July 17, 2012
BRIEF CAREER SYNOPSIS:
In my 30 years of radio, I’ve held every job from playing the hits on WPST Trenton, to rock on WYSP Philadelphia, then News Director doing updates on The Howard Stern Show, followed by Program Director and announcer for Shadow Traffic in Philadelphia, Sports talk host on 94 WIP in Philadelphia, and now adding Jersey talk on New Jersey 101.5. In my spare time I perform standup comedy all over New Jersey.
1. Why did you go into radio? How did you get your start?
I grew up listening to Imus in the Morning and loved the idea of playing music and telling jokes for a living.
2. You do sports talk and you’ve hosted music station morning shows, but now you’re doing general-interest talk on New Jersey 101.5. What has the experience been like so far, and what are the differences, if any, in how you approach hosting on 101.5 as opposed to, say, WIP or any of the morning shows or rock shows you did?
New Jersey 101.5 moves at a faster pace than Sports talk. The topics completely change every day, whereas in sports, the problems of the team stay pretty much the same. I could talk about whether Cole Hamels will be traded for weeks. The challenge is in the twist you put on it. My experience with music radio has been all about the music, and your job is to get the listener there as quickly as possible in an entertaining but not really controversial way.
3. You’ve maintained a comedy career for years, performing and running comedy clubs. How much has the experience doing standup affected how you do your radio shows, or vice versa? Are they totally different disciplines or do you find that performing on stage gives you perspective for when you’re behind the mic?
Comedy has taught me to find the funny in the topic and exploit that. Since my stage humor is basically topical monologue, there’s a real synergy between the two. You have to be careful, though, not to let the comedy compromise your credibility.
4. While we’re on the comedy topic, if you have to pick one for all time, who’s your very favorite standup and why?
Bill Hicks as a comic voice and Richard Jeni for everything else.
5. Who have been your mentors, influences, and/or heroes in the radio business?
I’ve been lucky enough to work with some of the best people in the business. I’m a student of the game of radio and learned from, in chronological order, Tom Taylor at WPST; Steve (Steveski) Sutton at WYSP, who took me under his wing and taught me how to be a Philadelphia radio personality in every sense of the word; and Tim Sabean at WYSP, who gave me an understanding of the business side of radio that I continue to draw from.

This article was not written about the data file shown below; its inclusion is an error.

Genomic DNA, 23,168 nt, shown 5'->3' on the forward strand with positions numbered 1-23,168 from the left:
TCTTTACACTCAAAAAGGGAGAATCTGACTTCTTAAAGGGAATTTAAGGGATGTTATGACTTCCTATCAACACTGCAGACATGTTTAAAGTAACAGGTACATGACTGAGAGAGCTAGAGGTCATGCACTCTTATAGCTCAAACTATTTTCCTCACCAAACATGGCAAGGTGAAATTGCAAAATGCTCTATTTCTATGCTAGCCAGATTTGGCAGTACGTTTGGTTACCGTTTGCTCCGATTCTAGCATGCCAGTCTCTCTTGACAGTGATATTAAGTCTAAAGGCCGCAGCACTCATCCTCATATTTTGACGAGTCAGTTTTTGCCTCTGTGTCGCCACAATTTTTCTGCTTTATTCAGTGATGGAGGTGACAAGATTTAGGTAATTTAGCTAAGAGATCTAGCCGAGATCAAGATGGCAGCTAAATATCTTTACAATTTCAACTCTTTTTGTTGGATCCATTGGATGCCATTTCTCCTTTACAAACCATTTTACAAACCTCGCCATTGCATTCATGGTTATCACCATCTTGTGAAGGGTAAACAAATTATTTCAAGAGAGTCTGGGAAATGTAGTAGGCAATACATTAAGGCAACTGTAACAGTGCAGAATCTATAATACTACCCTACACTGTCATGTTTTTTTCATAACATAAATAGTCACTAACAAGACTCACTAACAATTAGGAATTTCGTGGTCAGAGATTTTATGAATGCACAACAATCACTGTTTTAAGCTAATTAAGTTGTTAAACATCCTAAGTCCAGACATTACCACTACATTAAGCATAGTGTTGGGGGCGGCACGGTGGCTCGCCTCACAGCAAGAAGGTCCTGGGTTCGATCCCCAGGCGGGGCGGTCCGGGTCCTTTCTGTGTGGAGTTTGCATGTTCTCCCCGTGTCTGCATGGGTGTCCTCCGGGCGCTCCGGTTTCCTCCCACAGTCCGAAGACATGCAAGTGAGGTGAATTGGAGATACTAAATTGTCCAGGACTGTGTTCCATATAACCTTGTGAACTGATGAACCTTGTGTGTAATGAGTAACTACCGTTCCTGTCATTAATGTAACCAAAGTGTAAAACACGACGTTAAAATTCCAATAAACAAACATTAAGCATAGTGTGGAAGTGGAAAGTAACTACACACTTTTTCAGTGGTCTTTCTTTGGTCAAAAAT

I’ve been fortunate to do two tours with Andy Bloom, one at WYSP and now at WIP. Both Andy and Kurt Johnson, who I worked with at Alice and now at New Jersey 101.5, not only understand and nurture radio personalities but create an atmosphere where they can flourish, as does my current Program Director, Eric Johnson. As for influence, I’d go Howard Stern. I got to not only listen to that show for ten years but study it. It’s not about the shock, it’s about the honesty.
6. Of what are you most proud?
I’m most proud of my wife Deneen, who survived breast cancer, and my 5 year old twin sons Lennon and Albert. Professionally, I’m most proud of getting the job at New Jersey 101.5 after spending 10 years honing my skills, and, of course, my time at WYSP.
7. What’s your process — how do you prepare for the show? What resources do you use?
For New Jersey 101.5, I use our station website, www.nj1015.com, as well as other local websites to get the topics; I then print out the material and read it while riding my stationary bike. Once I have my topics and opinions, I then look for ways to enhance them either by using music, comedy, or topical drops. One great example of this was when a story broke on NJ1015.com about the New Jersey Democrats wanting a millionaires tax to offset property taxes. I opened with Barenaked Ladies’ “If I Had A Million Dollars, I’d buy you a house.”
8. What do you do for fun?
I’m a television junkie, love concerts, and, of course, comedy shows.
9. Fill in the blank: I can’t make it through the day without _______________.
…lots of coffee.
10. What’s the best advice you’ve ever gotten? The worst?
The best: Andy Bloom: “You’ve got to be 5 moves ahead of the game.”
The worst piece of advice: “If you’re going to work on WIP, you can’t let anyone know that you’re a Giants fan.” THEY know who they are.